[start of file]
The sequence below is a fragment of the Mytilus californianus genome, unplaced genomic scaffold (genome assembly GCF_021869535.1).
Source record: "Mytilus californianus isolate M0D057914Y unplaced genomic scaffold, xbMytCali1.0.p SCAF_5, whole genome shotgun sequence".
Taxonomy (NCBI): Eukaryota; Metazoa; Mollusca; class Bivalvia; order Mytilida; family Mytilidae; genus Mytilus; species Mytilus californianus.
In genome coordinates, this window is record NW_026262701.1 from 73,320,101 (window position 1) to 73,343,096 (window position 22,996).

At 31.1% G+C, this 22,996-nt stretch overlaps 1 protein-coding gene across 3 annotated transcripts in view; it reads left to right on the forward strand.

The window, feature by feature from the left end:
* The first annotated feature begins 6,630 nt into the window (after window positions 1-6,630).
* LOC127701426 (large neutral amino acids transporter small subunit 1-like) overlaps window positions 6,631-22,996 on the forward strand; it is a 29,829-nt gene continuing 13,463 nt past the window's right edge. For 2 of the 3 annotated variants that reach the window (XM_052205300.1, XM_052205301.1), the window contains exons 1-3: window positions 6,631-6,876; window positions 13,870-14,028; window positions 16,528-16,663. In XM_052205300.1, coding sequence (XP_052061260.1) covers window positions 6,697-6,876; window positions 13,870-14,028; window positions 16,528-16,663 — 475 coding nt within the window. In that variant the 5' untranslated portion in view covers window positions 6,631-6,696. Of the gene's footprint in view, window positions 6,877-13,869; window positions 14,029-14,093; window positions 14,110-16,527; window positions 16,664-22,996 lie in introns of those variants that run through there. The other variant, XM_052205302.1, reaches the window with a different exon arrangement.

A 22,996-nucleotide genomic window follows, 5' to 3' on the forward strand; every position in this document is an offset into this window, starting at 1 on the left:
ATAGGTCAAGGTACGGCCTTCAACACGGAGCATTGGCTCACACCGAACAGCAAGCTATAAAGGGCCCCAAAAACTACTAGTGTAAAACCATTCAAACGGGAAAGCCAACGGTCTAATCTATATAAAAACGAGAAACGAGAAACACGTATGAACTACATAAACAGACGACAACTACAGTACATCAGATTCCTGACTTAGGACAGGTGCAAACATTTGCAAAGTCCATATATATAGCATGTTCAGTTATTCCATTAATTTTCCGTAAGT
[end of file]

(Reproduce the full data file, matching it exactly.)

The sequence below is a fragment of the Mytilus californianus genome, unplaced genomic scaffold (genome assembly GCF_021869535.1).
Source record: "Mytilus californianus isolate M0D057914Y unplaced genomic scaffold, xbMytCali1.0.p SCAF_5, whole genome shotgun sequence".
Taxonomy (NCBI): Eukaryota; Metazoa; Mollusca; class Bivalvia; order Mytilida; family Mytilidae; genus Mytilus; species Mytilus californianus.
In genome coordinates, this window is record NW_026262701.1 from 73,320,101 (window position 1) to 73,343,096 (window position 22,996).

At 31.1% G+C, this 22,996-nt stretch overlaps 1 protein-coding gene across 3 annotated transcripts in view; it reads left to right on the forward strand.

The window, feature by feature from the left end:
* The first annotated feature begins 6,630 nt into the window (after window positions 1-6,630).
* LOC127701426 (large neutral amino acids transporter small subunit 1-like) overlaps window positions 6,631-22,996 on the forward strand; it is a 29,829-nt gene continuing 13,463 nt past the window's right edge. For 2 of the 3 annotated variants that reach the window (XM_052205300.1, XM_052205301.1), the window contains exons 1-3: window positions 6,631-6,876; window positions 13,870-14,028; window positions 16,528-16,663. In XM_052205300.1, coding sequence (XP_052061260.1) covers window positions 6,697-6,876; window positions 13,870-14,028; window positions 16,528-16,663 — 475 coding nt within the window. In that variant the 5' untranslated portion in view covers window positions 6,631-6,696. Of the gene's footprint in view, window positions 6,877-13,869; window positions 14,029-14,093; window positions 14,110-16,527; window positions 16,664-22,996 lie in introns of those variants that run through there. The other variant, XM_052205302.1, reaches the window with a different exon arrangement.

A 22,996-nucleotide genomic window follows, 5' to 3' on the forward strand; every position in this document is an offset into this window, starting at 1 on the left:
ATAGGTCAAGGTACGGCCTTCAACACGGAGCATTGGCTCACACCGAACAGCAAGCTATAAAGGGCCCCAAAAACTACTAGTGTAAAACCATTCAAACGGGAAAGCCAACGGTCTAATCTATATAAAAACGAGAAACGAGAAACACGTATGAACTACATAAACAGACGACAACTACAGTACATCAGATTCCTGACTTAGGACAGGTGCAAACATTTGCAAAGTCCATATATATAGCATGTTCAGTTATTCCATTAATTTTCCGTAAGT